Tuesday, 11 March 2008

this is an ex-blog

Just a quick note to let you know we are now moving our blog to:


Please update your RSS feeds or just take a wander over to the new blog - or risk missing out on the ammassed wisdom and musings of the Quest team.

See you on the other side,


Friday, 29 February 2008

Can you recycle an idea – or is it all in the packaging?

This week has once again proved that the best ideas aren’t always the new ones.

Yesterday the news was dominated by M&S’s decision to charge for carrier bags, generating so much interest that even the PM felt the need to get in on the action today.

Earlier in the week, the Conservatives announced an ‘honesty box’ campaign for supporters to become friends of the party to much fanfare and a £500,000 ad campaign.

Both these campaigns have something in common (and it’s not just their apparent virtue) – the ideas are nothing new, but have been presented as revolutionary.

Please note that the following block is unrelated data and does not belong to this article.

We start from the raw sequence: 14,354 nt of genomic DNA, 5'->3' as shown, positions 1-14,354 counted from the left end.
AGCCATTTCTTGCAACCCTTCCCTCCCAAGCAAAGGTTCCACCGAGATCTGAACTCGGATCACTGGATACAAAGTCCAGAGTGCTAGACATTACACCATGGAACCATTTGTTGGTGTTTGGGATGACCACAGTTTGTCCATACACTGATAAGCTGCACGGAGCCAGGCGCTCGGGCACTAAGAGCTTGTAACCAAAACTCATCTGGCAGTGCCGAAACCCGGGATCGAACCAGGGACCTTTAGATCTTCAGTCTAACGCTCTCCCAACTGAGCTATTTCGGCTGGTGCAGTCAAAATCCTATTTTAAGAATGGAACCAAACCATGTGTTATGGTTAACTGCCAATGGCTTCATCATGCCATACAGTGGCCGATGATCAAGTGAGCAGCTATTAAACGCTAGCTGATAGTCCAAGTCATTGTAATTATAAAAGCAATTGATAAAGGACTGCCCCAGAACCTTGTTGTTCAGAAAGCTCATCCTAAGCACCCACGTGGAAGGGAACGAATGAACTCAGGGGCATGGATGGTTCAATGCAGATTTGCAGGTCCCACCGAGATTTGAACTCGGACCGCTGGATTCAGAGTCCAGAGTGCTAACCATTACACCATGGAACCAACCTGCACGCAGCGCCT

Netto have charged for carrier bags since the late 90’s, while David Cameron has admitted the Conservative idea is lifted from Radiohead’s online approach for their latest record, In Rainbows. (For the record – pun intended - I paid £40 for the box set. MP3’s still can’t compete with heavyweight vinyl in the artwork stakes.)

Just goes to show that it isn’t always the new idea that gets the attention, but those who shout the loudest.

Wednesday, 27 February 2008

Discard the "Dustbin of Europe" label

Having bemoaned the horrors of blatant rubbish dumping in Cairo – a city where recycling is a dirty word and where pollution from the city centre dump and offensive smoke belching from factories and traffic fumes permeates every space – I was horrified to read how almost 10,000 tonnes of waste (the equivalent of 851 bin lorries worth) that should have been recycled in Yorkshire last year ended up on tips or being burned.

Such headlines make Britain, labelled by Paul Bettison as: “The dustbin of Europe, with more rubbish being thrown into landfill than any other country on the continent” a laughing stock.

They also make us seriously question our commitment to attaining our share of EU recycling targets (50 per cent for municipal waste by 2020) which would save emissions equivalent to more than 89 million tonnes of CO2 per year – the equivalent to taking 31 million cars off the road.